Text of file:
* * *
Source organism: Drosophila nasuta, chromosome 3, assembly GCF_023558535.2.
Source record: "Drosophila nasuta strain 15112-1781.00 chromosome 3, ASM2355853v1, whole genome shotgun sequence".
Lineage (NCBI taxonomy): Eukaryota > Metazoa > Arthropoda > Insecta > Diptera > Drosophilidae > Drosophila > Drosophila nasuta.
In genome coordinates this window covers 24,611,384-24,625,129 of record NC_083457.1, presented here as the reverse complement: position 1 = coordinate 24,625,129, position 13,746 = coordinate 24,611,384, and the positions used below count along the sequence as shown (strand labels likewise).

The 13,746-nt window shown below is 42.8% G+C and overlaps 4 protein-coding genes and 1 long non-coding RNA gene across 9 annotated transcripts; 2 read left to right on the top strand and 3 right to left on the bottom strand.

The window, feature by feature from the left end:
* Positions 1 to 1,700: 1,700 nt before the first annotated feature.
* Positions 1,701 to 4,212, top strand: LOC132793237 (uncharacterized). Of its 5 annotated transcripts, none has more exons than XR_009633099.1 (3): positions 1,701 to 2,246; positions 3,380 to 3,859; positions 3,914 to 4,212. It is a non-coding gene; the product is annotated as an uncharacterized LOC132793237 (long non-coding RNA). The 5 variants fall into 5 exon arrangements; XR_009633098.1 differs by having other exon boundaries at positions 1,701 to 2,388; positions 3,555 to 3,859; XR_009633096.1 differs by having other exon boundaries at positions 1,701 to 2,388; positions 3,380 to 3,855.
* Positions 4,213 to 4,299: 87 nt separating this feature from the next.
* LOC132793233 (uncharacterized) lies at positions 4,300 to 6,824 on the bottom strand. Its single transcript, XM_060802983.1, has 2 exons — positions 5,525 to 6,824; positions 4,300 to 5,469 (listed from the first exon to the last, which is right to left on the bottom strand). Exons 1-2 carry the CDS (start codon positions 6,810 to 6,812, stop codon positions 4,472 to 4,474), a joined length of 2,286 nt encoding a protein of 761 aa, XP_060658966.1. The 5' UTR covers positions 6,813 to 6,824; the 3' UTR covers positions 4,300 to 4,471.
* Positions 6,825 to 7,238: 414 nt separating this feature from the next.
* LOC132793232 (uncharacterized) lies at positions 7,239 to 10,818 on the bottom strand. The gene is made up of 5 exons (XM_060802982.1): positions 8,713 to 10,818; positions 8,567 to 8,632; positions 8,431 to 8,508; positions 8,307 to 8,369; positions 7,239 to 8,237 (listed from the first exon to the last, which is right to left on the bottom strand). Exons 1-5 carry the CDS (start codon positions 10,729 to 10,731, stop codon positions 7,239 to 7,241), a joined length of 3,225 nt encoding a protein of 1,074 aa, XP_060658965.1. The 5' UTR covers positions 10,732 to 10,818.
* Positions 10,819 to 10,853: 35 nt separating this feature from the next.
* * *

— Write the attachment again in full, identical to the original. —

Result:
Source organism: Drosophila nasuta, chromosome 3, assembly GCF_023558535.2.
Source record: "Drosophila nasuta strain 15112-1781.00 chromosome 3, ASM2355853v1, whole genome shotgun sequence".
Lineage (NCBI taxonomy): Eukaryota > Metazoa > Arthropoda > Insecta > Diptera > Drosophilidae > Drosophila > Drosophila nasuta.
In genome coordinates this window covers 24,611,384-24,625,129 of record NC_083457.1, presented here as the reverse complement: position 1 = coordinate 24,625,129, position 13,746 = coordinate 24,611,384, and the positions used below count along the sequence as shown (strand labels likewise).

The 13,746-nt window shown below is 42.8% G+C and overlaps 4 protein-coding genes and 1 long non-coding RNA gene across 9 annotated transcripts; 2 read left to right on the top strand and 3 right to left on the bottom strand.

The window, feature by feature from the left end:
* Positions 1 to 1,700: 1,700 nt before the first annotated feature.
* Positions 1,701 to 4,212, top strand: LOC132793237 (uncharacterized). Of its 5 annotated transcripts, none has more exons than XR_009633099.1 (3): positions 1,701 to 2,246; positions 3,380 to 3,859; positions 3,914 to 4,212. It is a non-coding gene; the product is annotated as an uncharacterized LOC132793237 (long non-coding RNA). The 5 variants fall into 5 exon arrangements; XR_009633098.1 differs by having other exon boundaries at positions 1,701 to 2,388; positions 3,555 to 3,859; XR_009633096.1 differs by having other exon boundaries at positions 1,701 to 2,388; positions 3,380 to 3,855.
* Positions 4,213 to 4,299: 87 nt separating this feature from the next.
* LOC132793233 (uncharacterized) lies at positions 4,300 to 6,824 on the bottom strand. Its single transcript, XM_060802983.1, has 2 exons — positions 5,525 to 6,824; positions 4,300 to 5,469 (listed from the first exon to the last, which is right to left on the bottom strand). Exons 1-2 carry the CDS (start codon positions 6,810 to 6,812, stop codon positions 4,472 to 4,474), a joined length of 2,286 nt encoding a protein of 761 aa, XP_060658966.1. The 5' UTR covers positions 6,813 to 6,824; the 3' UTR covers positions 4,300 to 4,471.
* Positions 6,825 to 7,238: 414 nt separating this feature from the next.
* LOC132793232 (uncharacterized) lies at positions 7,239 to 10,818 on the bottom strand. The gene is made up of 5 exons (XM_060802982.1): positions 8,713 to 10,818; positions 8,567 to 8,632; positions 8,431 to 8,508; positions 8,307 to 8,369; positions 7,239 to 8,237 (listed from the first exon to the last, which is right to left on the bottom strand). Exons 1-5 carry the CDS (start codon positions 10,729 to 10,731, stop codon positions 7,239 to 7,241), a joined length of 3,225 nt encoding a protein of 1,074 aa, XP_060658965.1. The 5' UTR covers positions 10,732 to 10,818.
* Positions 10,819 to 10,853: 35 nt separating this feature from the next.